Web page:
In addition, we had four politicians who literally saved RSU during the last 100 years, with the assistance of community members.

Rep. C.S. Wortman secured the location for the school in Claremore in 1909.

Rep. H. Tom Kight was responsible for legislation establishing the Oklahoma Military Academy two years after the Eastern University Preparatory School closed in 1917.

Sen. Clem McSpadden had the political horsepower, along with community leaders, to establish Claremore Junior College in the fall of 1971, after OMA closed a few months earlier.

And finally, Sen. Stratton Taylor led the charge to untangle the institution from the higher education consortium in Tulsa, reclaim the Rogers identity and pass legislation allowing RSU to seek accreditation as a four-year university.

Another interesting story is William Price, an OMA graduate who still lives in Stillwater. In the 1950s, Price, an OMA cadet and soldier, was called upon by West Point to train its mascot, Hannibal the mule. A bronze statue of Hannibal remains on the West Point campus today.

I should also point out that 10 U.S. generals received their training at the OMA, including Lt. Gen. William E. Potts, our highest-ranking graduate.

Q. What’s the neatest thing or things about what’s happening now at RSU in terms of courses, or extra-curricular offerings, etc?

We’ve seen a large increase in enrollment in our business programs, especially the sports management program. And of course our nursing program remains very popular. I think that interest demonstrates the need for those programs in the northeast Oklahoma educational marketplace. Other popular programs include liberal arts, social sciences, and our biology programs – one of which (environmental conservation) prepares students to work in the expanding “green” economy, and the other (medical/molecular) prepares them to enter medical school. In fact, RSU has become the institution of choice for undergraduates in eastern Oklahoma who wish to eventually become physicians. In the last 10 years, 10 RSU graduates have attended medical school and 10 graduates have gone on to pharmacy school.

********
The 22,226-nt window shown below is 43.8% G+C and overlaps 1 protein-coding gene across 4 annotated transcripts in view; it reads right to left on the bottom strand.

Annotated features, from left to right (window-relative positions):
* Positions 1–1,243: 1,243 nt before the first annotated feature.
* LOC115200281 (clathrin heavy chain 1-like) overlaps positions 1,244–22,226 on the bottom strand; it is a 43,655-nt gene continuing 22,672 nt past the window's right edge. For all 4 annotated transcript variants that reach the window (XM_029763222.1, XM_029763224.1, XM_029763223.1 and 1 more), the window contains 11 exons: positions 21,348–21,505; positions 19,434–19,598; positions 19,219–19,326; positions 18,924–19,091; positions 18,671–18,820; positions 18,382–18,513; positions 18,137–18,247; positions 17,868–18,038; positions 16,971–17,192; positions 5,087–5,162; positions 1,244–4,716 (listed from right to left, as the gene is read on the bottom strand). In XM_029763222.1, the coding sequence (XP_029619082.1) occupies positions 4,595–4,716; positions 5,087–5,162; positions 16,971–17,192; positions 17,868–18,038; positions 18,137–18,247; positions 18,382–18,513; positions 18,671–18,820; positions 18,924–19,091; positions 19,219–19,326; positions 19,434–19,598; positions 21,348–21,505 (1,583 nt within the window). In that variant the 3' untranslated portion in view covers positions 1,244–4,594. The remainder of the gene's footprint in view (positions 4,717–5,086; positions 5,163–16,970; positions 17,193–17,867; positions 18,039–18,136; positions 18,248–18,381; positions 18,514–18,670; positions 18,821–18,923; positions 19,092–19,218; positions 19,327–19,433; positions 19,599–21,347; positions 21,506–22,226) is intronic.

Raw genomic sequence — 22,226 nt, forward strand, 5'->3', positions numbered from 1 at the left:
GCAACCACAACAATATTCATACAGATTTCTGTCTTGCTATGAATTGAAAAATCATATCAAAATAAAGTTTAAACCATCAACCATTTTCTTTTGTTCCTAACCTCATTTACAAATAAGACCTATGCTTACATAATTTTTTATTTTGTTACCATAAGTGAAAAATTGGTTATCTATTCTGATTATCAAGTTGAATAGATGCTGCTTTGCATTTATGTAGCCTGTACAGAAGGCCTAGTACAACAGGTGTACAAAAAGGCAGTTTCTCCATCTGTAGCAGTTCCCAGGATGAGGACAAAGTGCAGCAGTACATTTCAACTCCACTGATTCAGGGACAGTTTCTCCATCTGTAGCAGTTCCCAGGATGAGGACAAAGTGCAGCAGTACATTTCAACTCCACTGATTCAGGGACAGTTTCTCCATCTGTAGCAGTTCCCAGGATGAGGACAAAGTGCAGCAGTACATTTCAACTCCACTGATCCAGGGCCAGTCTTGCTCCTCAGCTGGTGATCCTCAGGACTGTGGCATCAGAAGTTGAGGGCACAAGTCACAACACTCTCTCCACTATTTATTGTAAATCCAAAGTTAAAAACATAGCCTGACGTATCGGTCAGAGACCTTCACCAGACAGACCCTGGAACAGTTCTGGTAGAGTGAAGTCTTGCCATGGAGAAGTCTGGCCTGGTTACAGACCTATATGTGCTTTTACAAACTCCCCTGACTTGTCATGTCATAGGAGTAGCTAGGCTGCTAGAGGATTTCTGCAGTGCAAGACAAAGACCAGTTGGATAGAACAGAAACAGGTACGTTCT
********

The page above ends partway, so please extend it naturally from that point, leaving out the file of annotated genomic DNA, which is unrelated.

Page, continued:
RSU also continues to operate its Bit-by-Bit Therapeutic Horse Riding Program for disabled children at its new Equestrian Center near Oologah.

And this fall, we will begin offering men’s and women’s golf at the collegiate level.

Q. If there was one thing you wanted patrons to say about RSU when others ask about RSU what would it be?

My highest priority as President is advancing and ensuring academic quality. Athletics and extracurricular activities are important, but academics should always be our foremost concern. We have a responsibility to our students and the community to provide the highest quality education possible. So, I would like to hear patrons say that RSU offers a high-quality and affordable education.

Secondly, if I may, I would like to hear them say that they that we provide our students with a personal education. That means individual attention from our faculty and staff. Our university-wide slogan is “It’s Personal.” But the slogan is more than promotional, it’s a principle that guides us daily. Everything we do is personal. That is our niche, and what we do best.